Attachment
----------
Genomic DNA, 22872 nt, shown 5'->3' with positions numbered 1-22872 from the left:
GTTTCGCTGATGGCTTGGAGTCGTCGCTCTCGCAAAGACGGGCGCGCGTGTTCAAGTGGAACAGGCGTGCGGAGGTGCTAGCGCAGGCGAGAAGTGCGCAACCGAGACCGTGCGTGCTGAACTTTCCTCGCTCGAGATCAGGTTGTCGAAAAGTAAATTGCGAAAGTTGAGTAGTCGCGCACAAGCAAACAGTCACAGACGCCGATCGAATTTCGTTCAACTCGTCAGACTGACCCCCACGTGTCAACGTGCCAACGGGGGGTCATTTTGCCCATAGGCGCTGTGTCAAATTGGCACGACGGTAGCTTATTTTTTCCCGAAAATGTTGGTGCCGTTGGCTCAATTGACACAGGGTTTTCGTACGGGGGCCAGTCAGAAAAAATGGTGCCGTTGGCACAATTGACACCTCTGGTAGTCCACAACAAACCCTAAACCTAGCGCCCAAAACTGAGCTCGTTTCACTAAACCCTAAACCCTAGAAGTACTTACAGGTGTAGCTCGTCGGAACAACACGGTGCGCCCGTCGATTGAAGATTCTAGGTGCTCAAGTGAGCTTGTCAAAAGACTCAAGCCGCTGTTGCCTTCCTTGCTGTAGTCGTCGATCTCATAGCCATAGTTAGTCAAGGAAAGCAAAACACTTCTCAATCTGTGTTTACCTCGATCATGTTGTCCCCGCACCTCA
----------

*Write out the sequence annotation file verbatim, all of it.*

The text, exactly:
Genomic DNA, 22872 nt, shown 5'->3' with positions numbered 1-22872 from the left:
GTTTCGCTGATGGCTTGGAGTCGTCGCTCTCGCAAAGACGGGCGCGCGTGTTCAAGTGGAACAGGCGTGCGGAGGTGCTAGCGCAGGCGAGAAGTGCGCAACCGAGACCGTGCGTGCTGAACTTTCCTCGCTCGAGATCAGGTTGTCGAAAAGTAAATTGCGAAAGTTGAGTAGTCGCGCACAAGCAAACAGTCACAGACGCCGATCGAATTTCGTTCAACTCGTCAGACTGACCCCCACGTGTCAACGTGCCAACGGGGGGTCATTTTGCCCATAGGCGCTGTGTCAAATTGGCACGACGGTAGCTTATTTTTTCCCGAAAATGTTGGTGCCGTTGGCTCAATTGACACAGGGTTTTCGTACGGGGGCCAGTCAGAAAAAATGGTGCCGTTGGCACAATTGACACCTCTGGTAGTCCACAACAAACCCTAAACCTAGCGCCCAAAACTGAGCTCGTTTCACTAAACCCTAAACCCTAGAAGTACTTACAGGTGTAGCTCGTCGGAACAACACGGTGCGCCCGTCGATTGAAGATTCTAGGTGCTCAAGTGAGCTTGTCAAAAGACTCAAGCCGCTGTTGCCTTCCTTGCTGTAGTCGTCGATCTCATAGCCATAGTTAGTCAAGGAAAGCAAAACACTTCTCAATCTGTGTTTACCTCGATCATGTTGTCCCCGCACCTCA